(Yet another) Intro to HANA as a Service
Hi! I’m Lucía Subatin. You may remember me from tutorials, blog posts and videos about HANA Express and HANA native development in general.
Source: Lynch, J. (Director) & Oakley, B. (Writer). (November 5, 1992) Marge gets a job in James L. Brooks (Producer) The Simpsons
After the first mini-codejam on First steps with HANA as a Service at SAP Teched Las Vegas, I’d like to share some insights from the perspective of an on-premise HANA user (if I can call myself a user…). Particularly, an SAP HANA, express edition (ab)user.
In this series of posts, I’d like to cover the fundamental differences with other HANA offerings, some architecture basics and it wouldn’t be me if I didn’t point at how to get started/play with it.
What is the SAP Cloud Platform, SAP HANA Service?
Also referred to as HANA as a Service, this is a fully-managed offering for SAP HANA.
What is “fully managed”? It means that all you need to do is decide where you want your instance to be hosted, what kind of functionality you want and how big in terms of RAM you want it to be.
Administration tasks such as installation, backup and upgrades are taken care of the ones who also make the platform, SAP! I call this letting businesses mind their own business.
Choosing where to run
As opposed to its similar sister offering, in the Neo stack, HANA as a Service runs on the Cloud Foundry stack in SAP Cloud Platform. This means that you can also choose between (currently) Google Cloud Platform and Amazon Web Services to host your HANA instance within the available regions:
You can check the available services and regions here.
Choosing what to run
Creation of the database instance could not get any easier. I will show a detailed walk-through in a later blog post, but you can choose between two flavors:
- A standard edition: Core database + Series data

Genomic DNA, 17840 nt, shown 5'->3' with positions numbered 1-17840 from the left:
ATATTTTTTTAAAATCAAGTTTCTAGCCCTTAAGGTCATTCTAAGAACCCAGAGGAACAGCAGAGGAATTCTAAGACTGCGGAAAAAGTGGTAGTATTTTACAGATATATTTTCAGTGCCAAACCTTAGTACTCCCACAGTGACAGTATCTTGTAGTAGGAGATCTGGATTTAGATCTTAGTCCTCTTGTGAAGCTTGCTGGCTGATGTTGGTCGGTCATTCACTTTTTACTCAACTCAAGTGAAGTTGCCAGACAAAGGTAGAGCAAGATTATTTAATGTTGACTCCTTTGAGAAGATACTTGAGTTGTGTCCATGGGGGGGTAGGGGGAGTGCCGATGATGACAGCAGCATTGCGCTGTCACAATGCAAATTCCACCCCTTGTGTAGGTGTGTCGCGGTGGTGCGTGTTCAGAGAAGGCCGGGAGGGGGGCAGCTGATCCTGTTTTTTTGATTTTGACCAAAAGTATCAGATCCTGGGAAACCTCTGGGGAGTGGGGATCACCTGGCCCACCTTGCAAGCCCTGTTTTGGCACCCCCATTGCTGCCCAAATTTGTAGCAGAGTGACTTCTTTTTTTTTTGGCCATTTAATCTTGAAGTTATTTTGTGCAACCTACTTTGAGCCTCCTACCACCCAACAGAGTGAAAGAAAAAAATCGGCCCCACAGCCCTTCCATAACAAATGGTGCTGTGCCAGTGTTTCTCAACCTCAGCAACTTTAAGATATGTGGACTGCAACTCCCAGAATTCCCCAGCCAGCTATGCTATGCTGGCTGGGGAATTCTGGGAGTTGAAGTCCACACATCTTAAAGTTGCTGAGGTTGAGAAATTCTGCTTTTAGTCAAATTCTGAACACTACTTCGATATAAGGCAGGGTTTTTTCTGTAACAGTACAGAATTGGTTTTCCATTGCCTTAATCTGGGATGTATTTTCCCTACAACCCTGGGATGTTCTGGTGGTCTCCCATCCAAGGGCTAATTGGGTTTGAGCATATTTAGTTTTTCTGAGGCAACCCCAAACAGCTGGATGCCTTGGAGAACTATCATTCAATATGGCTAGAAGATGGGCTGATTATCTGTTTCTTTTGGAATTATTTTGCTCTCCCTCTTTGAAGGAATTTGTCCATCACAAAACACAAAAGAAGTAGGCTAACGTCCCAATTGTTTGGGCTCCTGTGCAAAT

- An enterprise edition: Same as standard + cool advanced analytics (text analytics, graph, geospatial, predictive, etc) that SAP HANA knows how to do so well.
In reality, this is done before the creation of the actual service instance as your account should have quota available for any or both services. This means you or someone has purchased such quota.
How many SAP HANA blocks
This is one of the sweetest differences, as well as one of the clear advantages of running in the cloud: taking the fear of sizing running short as adding more hardware is not your problem.
Of course, you should do your homework and use any of the sizing tools available to anticipate how much your legacy database will shrink when data is migrated (and compressed) into HANA. However, one of the beauties of the cloud is that you have the possibility to scale up.
Source: Sandoval, S. (Director) & Groening, M. (Writer). (July 1, 2010) Attack of the Killer App in Futurama
I’m an advocate for free and trial for developers and I’ll get to that in a future post. But the amount of HANA blocks (RAM) and cost go hand-in-hand and is the only math you need to do.
You will see variations of the cost depending on the region and the edition (standard or enterprise).
You should also notice that you can have a subscription for what you are planning to consume in advance or you can pay for what you consume, metered by the hour.
And that’s it. Choose the region, flavor and blocks. You can then use those blocks all in the same instance or in many instances, it does not matter, as they are your blocks.
In technical terms, what is HANA as a Service?
Plain and simple, when you deploy an instance you get access to your very own tenant database in its very own system database, which you are not sharing with anyone else.
The service piece of it is that SAP will take care of everything related to making your instance run and make sure you get the backups every 15 minutes and saved up to until a month in time since they are created.
The juicy technical details are interesting enough to deserve their own post. Check it out here https://blogs.sap.com/2018/10/26/sap-cloud-platform-sap-hana-service-some-architecture-drawings/